After brief stints as a male model and a paratrooper, Geller realized that spoon-bending was his destiny. He began by making appearances in his native Israel, where a nation full of people living in daily fear for their lives were immediately entranced by his whimsical telekinetic feats.

Rather than use his super-powers of telekinesis and clairvoyance to assist his homeland in decades of war, struggle and slaughter, Geller decided that vaudville was a more appropriate life vocation. Unsatisfied with executing a series of David Copperfield-style stunts, Geller believed his manifest destiny included a specific mission to prove the scientific validity of ESP and other paranormal phenomena, such as the millennia-long tradition of spoon-bending.

Like a Mexican wrestling movie hero, Geller is a man of many diverse talents. When he's not busy bending spoons and befriending Jacko, Geller likes to try his hand at inventions, all of which seem to have slightly crackpot-ish sound to them. His inventions include the "Moneytron" counterfeit bill detector, the aforementioned bendable bike and a home earthquake detector (useful if you were wondering why your roof is collapsing). Other side businesses for Geller include litigiousness and painting.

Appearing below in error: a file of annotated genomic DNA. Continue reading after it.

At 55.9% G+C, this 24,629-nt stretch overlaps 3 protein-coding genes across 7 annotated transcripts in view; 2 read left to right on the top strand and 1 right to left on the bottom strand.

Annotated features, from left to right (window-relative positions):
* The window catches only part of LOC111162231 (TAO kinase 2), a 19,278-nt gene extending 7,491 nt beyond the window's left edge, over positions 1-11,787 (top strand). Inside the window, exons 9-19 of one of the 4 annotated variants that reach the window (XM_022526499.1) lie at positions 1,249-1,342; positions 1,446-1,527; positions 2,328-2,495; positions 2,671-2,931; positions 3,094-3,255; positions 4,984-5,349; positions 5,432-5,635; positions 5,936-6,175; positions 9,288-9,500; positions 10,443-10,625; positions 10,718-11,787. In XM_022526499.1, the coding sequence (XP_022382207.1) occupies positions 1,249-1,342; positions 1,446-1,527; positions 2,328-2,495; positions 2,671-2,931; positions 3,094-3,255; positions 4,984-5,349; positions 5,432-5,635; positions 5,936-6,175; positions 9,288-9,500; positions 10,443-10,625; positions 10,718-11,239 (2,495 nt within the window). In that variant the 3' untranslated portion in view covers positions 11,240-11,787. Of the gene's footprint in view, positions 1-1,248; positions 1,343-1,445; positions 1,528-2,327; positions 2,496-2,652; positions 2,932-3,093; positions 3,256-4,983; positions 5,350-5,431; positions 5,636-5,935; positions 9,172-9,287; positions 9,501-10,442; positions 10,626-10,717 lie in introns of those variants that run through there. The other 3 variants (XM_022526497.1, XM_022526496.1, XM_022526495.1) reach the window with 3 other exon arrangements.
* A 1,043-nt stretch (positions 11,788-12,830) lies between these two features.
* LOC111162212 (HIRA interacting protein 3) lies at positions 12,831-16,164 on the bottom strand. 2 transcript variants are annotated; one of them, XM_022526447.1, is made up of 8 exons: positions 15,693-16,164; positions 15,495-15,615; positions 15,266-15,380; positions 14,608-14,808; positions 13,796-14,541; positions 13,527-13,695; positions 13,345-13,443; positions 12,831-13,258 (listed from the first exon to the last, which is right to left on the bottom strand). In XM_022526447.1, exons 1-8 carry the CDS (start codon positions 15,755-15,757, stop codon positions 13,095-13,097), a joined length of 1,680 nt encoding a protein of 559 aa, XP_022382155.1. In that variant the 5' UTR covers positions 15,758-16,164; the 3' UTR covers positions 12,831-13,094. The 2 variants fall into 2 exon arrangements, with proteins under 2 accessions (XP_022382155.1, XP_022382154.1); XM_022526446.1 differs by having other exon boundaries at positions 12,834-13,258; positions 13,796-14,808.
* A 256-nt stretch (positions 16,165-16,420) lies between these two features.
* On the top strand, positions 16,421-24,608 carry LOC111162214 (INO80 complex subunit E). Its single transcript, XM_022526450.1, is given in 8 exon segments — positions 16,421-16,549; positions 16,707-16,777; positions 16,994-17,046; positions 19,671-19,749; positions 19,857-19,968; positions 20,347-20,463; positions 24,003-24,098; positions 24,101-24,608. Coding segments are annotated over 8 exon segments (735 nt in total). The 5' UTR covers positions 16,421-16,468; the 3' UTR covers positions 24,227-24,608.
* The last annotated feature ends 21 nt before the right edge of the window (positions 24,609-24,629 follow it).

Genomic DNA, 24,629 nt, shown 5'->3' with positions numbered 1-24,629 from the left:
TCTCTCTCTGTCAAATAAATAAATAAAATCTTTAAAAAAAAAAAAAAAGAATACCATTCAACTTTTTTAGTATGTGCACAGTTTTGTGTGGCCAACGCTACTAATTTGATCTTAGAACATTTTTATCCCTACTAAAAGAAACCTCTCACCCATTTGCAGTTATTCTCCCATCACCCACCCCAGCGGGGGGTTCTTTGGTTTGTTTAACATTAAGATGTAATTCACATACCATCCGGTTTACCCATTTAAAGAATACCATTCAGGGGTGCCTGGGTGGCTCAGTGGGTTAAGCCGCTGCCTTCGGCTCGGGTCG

Naturally, any superhero with powers and abilities far beyond those of mortal men must necessarily have an archenemy, as surely as night follows day. Geller's nemesis is known to the world as "The Amazing Randi" (his secret identity is "James Randi").

Randi would surely argue that he's the hero and Geller is the villain. Frankly, neither of them comes off particularly well to the dispassionate observer (i.e., those whose life priorities do not include plumbing the depths of bendy spoons). (Not that there's anything wrong with that.)

An apparently joyless man, Randi has spent a considerable amount of time and energy debunking Geller's various and sundry claims about having superpowers. He's written books on the subject; his Web site is considerably devoted to the topic. He gets very cranky with those who deign to disagree with him. The fact that Randi raises some excellent points really doesn't make him any more likeable.